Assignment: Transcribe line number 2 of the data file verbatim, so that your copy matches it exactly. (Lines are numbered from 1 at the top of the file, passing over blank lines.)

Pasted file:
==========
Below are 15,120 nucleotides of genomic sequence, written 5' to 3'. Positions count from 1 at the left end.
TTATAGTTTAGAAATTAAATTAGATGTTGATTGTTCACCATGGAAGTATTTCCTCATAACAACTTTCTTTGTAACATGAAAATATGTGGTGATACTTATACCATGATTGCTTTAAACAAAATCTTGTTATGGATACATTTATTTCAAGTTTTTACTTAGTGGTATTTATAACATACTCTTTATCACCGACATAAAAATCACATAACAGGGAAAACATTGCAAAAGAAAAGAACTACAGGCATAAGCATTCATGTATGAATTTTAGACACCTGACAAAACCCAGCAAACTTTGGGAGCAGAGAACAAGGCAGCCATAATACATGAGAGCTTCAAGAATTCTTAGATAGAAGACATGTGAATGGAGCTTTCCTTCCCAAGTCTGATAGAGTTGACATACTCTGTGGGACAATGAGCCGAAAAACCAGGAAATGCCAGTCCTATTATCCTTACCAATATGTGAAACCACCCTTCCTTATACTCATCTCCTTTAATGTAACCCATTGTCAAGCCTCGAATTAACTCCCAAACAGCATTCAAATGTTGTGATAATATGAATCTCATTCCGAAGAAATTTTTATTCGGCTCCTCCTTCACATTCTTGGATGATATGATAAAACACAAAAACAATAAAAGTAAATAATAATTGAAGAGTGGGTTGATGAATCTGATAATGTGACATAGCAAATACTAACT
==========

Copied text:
TTATAGTTTAGAAATTAAATTAGATGTTGATTGTTCACCATGGAAGTATTTCCTCATAACAACTTTCTTTGTAACATGAAAATATGTGGTGATACTTATACCATGATTGCTTTAAACAAAATCTTGTTATGGATACATTTATTTCAAGTTTTTACTTAGTGGTATTTATAACATACTCTTTATCACCGACATAAAAATCACATAACAGGGAAAACATTGCAAAAGAAAAGAACTACAGGCATAAGCATTCATGTATGAATTTTAGACACCTGACAAAACCCAGCAAACTTTGGGAGCAGAGAACAAGGCAGCCATAATACATGAGAGCTTCAAGAATTCTTAGATAGAAGACATGTGAATGGAGCTTTCCTTCCCAAGTCTGATAGAGTTGACATACTCTGTGGGACAATGAGCCGAAAAACCAGGAAATGCCAGTCCTATTATCCTTACCAATATGTGAAACCACCCTTCCTTATACTCATCTCCTTTAATGTAACCCATTGTCAAGCCTCGAATTAACTCCCAAACAGCATTCAAATGTTGTGATAATATGAATCTCATTCCGAAGAAATTTTTATTCGGCTCCTCCTTCACATTCTTGGATGATATGATAAAACACAAAAACAATAAAAGTAAATAATAATTGAAGAGTGGGTTGATGAATCTGATAATGTGACATAGCAAATACTAACT